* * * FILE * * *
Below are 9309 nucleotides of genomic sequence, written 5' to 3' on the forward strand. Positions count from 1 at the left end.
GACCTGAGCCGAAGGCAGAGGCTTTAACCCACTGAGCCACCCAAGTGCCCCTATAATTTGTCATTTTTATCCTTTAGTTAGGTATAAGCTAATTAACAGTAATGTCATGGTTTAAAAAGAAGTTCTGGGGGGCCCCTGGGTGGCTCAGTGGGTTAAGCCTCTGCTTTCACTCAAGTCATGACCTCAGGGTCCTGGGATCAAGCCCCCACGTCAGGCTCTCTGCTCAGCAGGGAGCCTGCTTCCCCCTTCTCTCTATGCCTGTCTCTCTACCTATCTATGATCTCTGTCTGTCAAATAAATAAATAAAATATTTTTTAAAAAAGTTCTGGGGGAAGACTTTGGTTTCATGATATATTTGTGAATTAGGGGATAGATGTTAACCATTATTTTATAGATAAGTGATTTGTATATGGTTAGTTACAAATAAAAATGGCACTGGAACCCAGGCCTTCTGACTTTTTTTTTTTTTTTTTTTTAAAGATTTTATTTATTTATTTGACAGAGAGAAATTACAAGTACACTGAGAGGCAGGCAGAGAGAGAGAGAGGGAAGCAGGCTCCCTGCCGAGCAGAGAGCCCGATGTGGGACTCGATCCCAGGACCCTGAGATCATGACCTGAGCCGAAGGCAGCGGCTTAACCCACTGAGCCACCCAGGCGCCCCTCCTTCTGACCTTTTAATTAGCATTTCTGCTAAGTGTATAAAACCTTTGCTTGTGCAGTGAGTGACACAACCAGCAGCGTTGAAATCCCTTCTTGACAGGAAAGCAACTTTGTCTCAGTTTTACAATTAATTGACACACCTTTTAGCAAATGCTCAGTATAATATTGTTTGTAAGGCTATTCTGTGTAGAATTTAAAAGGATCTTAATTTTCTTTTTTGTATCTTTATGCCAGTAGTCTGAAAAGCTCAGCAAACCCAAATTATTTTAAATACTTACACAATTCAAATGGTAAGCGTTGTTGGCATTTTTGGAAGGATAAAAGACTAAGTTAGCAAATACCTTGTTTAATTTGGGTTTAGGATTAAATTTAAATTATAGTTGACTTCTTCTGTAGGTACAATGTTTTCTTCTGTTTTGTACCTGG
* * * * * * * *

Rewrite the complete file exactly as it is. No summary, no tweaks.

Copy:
Below are 9309 nucleotides of genomic sequence, written 5' to 3' on the forward strand. Positions count from 1 at the left end.
GACCTGAGCCGAAGGCAGAGGCTTTAACCCACTGAGCCACCCAAGTGCCCCTATAATTTGTCATTTTTATCCTTTAGTTAGGTATAAGCTAATTAACAGTAATGTCATGGTTTAAAAAGAAGTTCTGGGGGGCCCCTGGGTGGCTCAGTGGGTTAAGCCTCTGCTTTCACTCAAGTCATGACCTCAGGGTCCTGGGATCAAGCCCCCACGTCAGGCTCTCTGCTCAGCAGGGAGCCTGCTTCCCCCTTCTCTCTATGCCTGTCTCTCTACCTATCTATGATCTCTGTCTGTCAAATAAATAAATAAAATATTTTTTAAAAAAGTTCTGGGGGAAGACTTTGGTTTCATGATATATTTGTGAATTAGGGGATAGATGTTAACCATTATTTTATAGATAAGTGATTTGTATATGGTTAGTTACAAATAAAAATGGCACTGGAACCCAGGCCTTCTGACTTTTTTTTTTTTTTTTTTTTAAAGATTTTATTTATTTATTTGACAGAGAGAAATTACAAGTACACTGAGAGGCAGGCAGAGAGAGAGAGAGGGAAGCAGGCTCCCTGCCGAGCAGAGAGCCCGATGTGGGACTCGATCCCAGGACCCTGAGATCATGACCTGAGCCGAAGGCAGCGGCTTAACCCACTGAGCCACCCAGGCGCCCCTCCTTCTGACCTTTTAATTAGCATTTCTGCTAAGTGTATAAAACCTTTGCTTGTGCAGTGAGTGACACAACCAGCAGCGTTGAAATCCCTTCTTGACAGGAAAGCAACTTTGTCTCAGTTTTACAATTAATTGACACACCTTTTAGCAAATGCTCAGTATAATATTGTTTGTAAGGCTATTCTGTGTAGAATTTAAAAGGATCTTAATTTTCTTTTTTGTATCTTTATGCCAGTAGTCTGAAAAGCTCAGCAAACCCAAATTATTTTAAATACTTACACAATTCAAATGGTAAGCGTTGTTGGCATTTTTGGAAGGATAAAAGACTAAGTTAGCAAATACCTTGTTTAATTTGGGTTTAGGATTAAATTTAAATTATAGTTGACTTCTTCTGTAGGTACAATGTTTTCTTCTGTTTTGTACCTGG